GB547846A (en) * 1939-03-04 1942-09-15 Cilander Ag Improvements in or relating to the aldehyde treatment of cellulosic textile materials
FR880185A (en) * 1941-03-25 1943-03-16 Roehm & Haas Gmbh Process for preparing high molecular weight reaction products from dioxoimidazolidines and aldehydes
US2347024A (en) * 1943-04-24 1944-04-18 Beer Leo Impregnating composition for textile materials
US2412832A (en) * 1943-10-30 1946-12-17 Cluett Peabody & Co Inc Textile material and method of preparing it
US2441859A (en) * 1945-06-12 1948-05-18 Alrose Chemical Company Treatment of textile materials with aldehydes

Patent Citations (7)

* Cited by examiner, † Cited by third party
Publication number Priority date Publication date Assignee Title
US2108520A (en) * 1934-10-16 1938-02-15 Bohme Fettchemie Ges Textile and method of finishing
US2159743A (en) * 1935-06-18 1939-05-23 Du Pont Cellulosic structure and method for preparing same
GB547846A (en) * 1939-03-04 1942-09-15 Cilander Ag Improvements in or relating to the aldehyde treatment of cellulosic textile materials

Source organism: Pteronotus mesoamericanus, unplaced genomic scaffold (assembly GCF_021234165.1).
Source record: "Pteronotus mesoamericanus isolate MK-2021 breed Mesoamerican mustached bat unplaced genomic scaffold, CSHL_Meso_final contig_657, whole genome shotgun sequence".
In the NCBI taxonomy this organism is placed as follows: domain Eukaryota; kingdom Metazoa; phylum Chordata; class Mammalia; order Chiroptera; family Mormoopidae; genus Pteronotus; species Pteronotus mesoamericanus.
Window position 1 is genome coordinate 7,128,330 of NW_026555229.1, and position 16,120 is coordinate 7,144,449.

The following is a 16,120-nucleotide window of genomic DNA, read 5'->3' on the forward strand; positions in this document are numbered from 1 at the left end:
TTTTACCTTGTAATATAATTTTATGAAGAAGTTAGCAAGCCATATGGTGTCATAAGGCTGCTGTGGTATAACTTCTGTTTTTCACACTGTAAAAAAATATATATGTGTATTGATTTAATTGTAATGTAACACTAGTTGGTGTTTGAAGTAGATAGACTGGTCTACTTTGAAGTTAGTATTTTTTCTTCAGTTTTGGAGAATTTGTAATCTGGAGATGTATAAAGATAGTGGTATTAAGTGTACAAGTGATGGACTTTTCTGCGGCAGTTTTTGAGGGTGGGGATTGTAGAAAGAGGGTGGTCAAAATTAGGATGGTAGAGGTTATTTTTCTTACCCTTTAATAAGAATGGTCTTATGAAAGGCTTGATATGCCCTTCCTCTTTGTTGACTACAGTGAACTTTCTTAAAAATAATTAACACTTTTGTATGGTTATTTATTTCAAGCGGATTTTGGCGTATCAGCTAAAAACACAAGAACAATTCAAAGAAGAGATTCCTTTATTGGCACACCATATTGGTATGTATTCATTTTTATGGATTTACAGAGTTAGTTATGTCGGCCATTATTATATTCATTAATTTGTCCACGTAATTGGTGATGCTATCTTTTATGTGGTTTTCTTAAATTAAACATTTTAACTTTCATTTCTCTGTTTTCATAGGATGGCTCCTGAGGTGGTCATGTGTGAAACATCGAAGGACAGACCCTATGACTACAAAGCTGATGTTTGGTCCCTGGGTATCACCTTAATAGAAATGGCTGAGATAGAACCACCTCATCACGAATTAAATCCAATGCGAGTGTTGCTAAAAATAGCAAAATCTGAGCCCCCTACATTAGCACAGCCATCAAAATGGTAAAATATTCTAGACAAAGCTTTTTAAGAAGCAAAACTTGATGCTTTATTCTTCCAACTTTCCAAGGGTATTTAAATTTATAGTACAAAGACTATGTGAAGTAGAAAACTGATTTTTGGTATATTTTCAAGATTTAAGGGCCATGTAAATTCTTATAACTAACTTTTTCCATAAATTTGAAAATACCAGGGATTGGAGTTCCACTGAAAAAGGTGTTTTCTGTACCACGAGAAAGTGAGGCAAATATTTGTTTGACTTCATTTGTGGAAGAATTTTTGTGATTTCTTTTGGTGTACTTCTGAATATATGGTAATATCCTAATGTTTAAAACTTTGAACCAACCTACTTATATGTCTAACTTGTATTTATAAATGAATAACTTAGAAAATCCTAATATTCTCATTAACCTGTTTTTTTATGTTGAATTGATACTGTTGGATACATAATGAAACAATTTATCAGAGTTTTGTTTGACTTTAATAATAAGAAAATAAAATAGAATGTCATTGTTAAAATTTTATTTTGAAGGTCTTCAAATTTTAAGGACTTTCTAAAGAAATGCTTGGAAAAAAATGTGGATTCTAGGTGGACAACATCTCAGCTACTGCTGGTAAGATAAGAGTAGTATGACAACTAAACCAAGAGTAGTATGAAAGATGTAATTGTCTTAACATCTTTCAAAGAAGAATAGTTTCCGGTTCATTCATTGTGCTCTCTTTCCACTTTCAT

FR880185A (en) * 1941-03-25 1943-03-16 Roehm & Haas Gmbh Process for preparing high molecular weight reaction products from dioxoimidazolidines and aldehydes
US2347024A (en) * 1943-04-24 1944-04-18 Beer Leo Impregnating composition for textile materials
US2412832A (en) * 1943-10-30 1946-12-17 Cluett Peabody & Co Inc Textile material and method of preparing it
US2441859A (en) * 1945-06-12 1948-05-18 Alrose Chemical Company Treatment of textile materials with aldehydes

Cited By (8)

* Cited by examiner, † Cited by third party
Publication number Priority date Publication date Assignee Title
US2725308A (en) * 1953-02-27 1955-11-29 Monsanto Chemicals Composition for and treatment of textile materials
US2876062A (en) * 1953-09-03 1959-03-03 Phrix Werke Ag Process of crease-proofing cellulose fibers and fabrics by applying ureaformaldehyde-glyoxal reaction products